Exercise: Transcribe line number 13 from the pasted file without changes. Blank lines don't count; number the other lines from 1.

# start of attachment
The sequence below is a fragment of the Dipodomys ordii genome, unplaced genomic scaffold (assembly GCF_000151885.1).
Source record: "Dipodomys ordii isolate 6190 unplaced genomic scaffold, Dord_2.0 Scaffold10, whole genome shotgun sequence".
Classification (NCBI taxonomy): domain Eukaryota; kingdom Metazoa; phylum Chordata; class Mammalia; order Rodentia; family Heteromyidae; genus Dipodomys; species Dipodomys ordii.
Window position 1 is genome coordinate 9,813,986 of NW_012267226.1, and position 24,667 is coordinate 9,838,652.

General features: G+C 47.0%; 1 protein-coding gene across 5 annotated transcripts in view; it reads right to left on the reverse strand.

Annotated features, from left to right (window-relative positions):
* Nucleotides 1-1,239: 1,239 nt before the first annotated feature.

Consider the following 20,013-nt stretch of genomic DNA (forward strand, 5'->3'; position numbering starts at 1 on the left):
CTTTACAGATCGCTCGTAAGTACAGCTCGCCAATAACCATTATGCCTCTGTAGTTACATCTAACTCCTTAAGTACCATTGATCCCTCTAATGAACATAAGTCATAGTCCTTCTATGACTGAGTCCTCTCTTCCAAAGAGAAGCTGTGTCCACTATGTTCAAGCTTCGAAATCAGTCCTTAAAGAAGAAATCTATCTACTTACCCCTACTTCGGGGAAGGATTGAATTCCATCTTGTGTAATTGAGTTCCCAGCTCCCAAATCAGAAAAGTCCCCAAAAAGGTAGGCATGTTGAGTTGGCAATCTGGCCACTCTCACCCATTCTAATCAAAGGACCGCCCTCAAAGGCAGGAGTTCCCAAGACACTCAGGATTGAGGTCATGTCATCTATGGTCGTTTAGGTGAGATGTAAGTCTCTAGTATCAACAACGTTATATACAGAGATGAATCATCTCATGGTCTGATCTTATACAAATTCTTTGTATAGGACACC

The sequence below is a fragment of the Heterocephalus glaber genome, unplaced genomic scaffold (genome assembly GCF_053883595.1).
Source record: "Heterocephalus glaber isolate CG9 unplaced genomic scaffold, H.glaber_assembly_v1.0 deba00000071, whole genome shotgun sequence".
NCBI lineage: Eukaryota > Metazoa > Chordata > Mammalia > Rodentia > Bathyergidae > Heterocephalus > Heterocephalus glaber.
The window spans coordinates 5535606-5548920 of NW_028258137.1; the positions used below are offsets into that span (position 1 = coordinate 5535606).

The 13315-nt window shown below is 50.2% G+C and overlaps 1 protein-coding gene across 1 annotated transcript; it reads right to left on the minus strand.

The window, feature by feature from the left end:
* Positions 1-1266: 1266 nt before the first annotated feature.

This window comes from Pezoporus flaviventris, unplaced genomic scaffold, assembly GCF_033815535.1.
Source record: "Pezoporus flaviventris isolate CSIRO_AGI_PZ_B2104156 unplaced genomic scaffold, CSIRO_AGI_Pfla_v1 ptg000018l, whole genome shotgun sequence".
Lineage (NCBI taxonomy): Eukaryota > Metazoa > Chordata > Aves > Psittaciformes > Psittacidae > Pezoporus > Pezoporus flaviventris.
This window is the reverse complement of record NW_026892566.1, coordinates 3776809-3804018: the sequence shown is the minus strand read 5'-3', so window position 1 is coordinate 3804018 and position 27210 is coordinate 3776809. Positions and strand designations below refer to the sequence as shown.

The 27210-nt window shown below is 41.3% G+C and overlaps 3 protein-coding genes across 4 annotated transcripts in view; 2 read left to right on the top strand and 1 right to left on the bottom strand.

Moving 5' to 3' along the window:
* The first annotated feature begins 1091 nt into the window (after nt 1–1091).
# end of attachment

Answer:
The window spans coordinates 5535606-5548920 of NW_028258137.1; the positions used below are offsets into that span (position 1 = coordinate 5535606).